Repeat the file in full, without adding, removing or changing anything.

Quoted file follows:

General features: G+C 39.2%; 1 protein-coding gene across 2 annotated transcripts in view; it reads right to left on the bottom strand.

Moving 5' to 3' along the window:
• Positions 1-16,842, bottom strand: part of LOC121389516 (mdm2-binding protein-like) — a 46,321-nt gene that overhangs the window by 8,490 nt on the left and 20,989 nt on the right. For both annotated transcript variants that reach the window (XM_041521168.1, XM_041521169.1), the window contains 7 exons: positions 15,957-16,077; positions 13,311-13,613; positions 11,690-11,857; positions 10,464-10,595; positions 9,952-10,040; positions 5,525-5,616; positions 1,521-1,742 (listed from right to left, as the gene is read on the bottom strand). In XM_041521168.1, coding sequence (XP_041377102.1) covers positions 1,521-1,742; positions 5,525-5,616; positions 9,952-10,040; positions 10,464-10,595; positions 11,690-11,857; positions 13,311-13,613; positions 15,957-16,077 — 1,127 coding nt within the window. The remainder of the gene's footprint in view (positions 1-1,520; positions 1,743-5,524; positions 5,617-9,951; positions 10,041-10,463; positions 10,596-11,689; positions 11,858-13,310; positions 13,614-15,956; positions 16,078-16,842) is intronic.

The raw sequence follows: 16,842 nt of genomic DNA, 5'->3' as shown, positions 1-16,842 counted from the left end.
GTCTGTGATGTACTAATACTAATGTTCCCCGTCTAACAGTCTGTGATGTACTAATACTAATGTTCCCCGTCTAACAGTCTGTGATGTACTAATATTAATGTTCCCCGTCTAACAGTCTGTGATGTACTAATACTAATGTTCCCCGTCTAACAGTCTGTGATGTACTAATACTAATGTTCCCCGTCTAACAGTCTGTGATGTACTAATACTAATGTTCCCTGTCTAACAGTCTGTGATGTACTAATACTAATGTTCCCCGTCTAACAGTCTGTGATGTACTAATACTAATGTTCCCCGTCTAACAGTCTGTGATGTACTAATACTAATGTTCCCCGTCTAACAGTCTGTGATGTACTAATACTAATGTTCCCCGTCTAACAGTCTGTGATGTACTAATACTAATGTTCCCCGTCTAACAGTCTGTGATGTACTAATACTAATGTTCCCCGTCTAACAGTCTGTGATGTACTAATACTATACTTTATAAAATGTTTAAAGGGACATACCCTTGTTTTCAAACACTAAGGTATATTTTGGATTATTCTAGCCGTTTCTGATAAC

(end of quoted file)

General features: G+C 39.2%; 1 protein-coding gene across 2 annotated transcripts in view; it reads right to left on the bottom strand.

Moving 5' to 3' along the window:
• Positions 1-16,842, bottom strand: part of LOC121389516 (mdm2-binding protein-like) — a 46,321-nt gene that overhangs the window by 8,490 nt on the left and 20,989 nt on the right. For both annotated transcript variants that reach the window (XM_041521168.1, XM_041521169.1), the window contains 7 exons: positions 15,957-16,077; positions 13,311-13,613; positions 11,690-11,857; positions 10,464-10,595; positions 9,952-10,040; positions 5,525-5,616; positions 1,521-1,742 (listed from right to left, as the gene is read on the bottom strand). In XM_041521168.1, coding sequence (XP_041377102.1) covers positions 1,521-1,742; positions 5,525-5,616; positions 9,952-10,040; positions 10,464-10,595; positions 11,690-11,857; positions 13,311-13,613; positions 15,957-16,077 — 1,127 coding nt within the window. The remainder of the gene's footprint in view (positions 1-1,520; positions 1,743-5,524; positions 5,617-9,951; positions 10,041-10,463; positions 10,596-11,689; positions 11,858-13,310; positions 13,614-15,956; positions 16,078-16,842) is intronic.

The raw sequence follows: 16,842 nt of genomic DNA, 5'->3' as shown, positions 1-16,842 counted from the left end.
GTCTGTGATGTACTAATACTAATGTTCCCCGTCTAACAGTCTGTGATGTACTAATACTAATGTTCCCCGTCTAACAGTCTGTGATGTACTAATATTAATGTTCCCCGTCTAACAGTCTGTGATGTACTAATACTAATGTTCCCCGTCTAACAGTCTGTGATGTACTAATACTAATGTTCCCCGTCTAACAGTCTGTGATGTACTAATACTAATGTTCCCTGTCTAACAGTCTGTGATGTACTAATACTAATGTTCCCCGTCTAACAGTCTGTGATGTACTAATACTAATGTTCCCCGTCTAACAGTCTGTGATGTACTAATACTAATGTTCCCCGTCTAACAGTCTGTGATGTACTAATACTAATGTTCCCCGTCTAACAGTCTGTGATGTACTAATACTAATGTTCCCCGTCTAACAGTCTGTGATGTACTAATACTAATGTTCCCCGTCTAACAGTCTGTGATGTACTAATACTATACTTTATAAAATGTTTAAAGGGACATACCCTTGTTTTCAAACACTAAGGTATATTTTGGATTATTCTAGCCGTTTCTGATAAC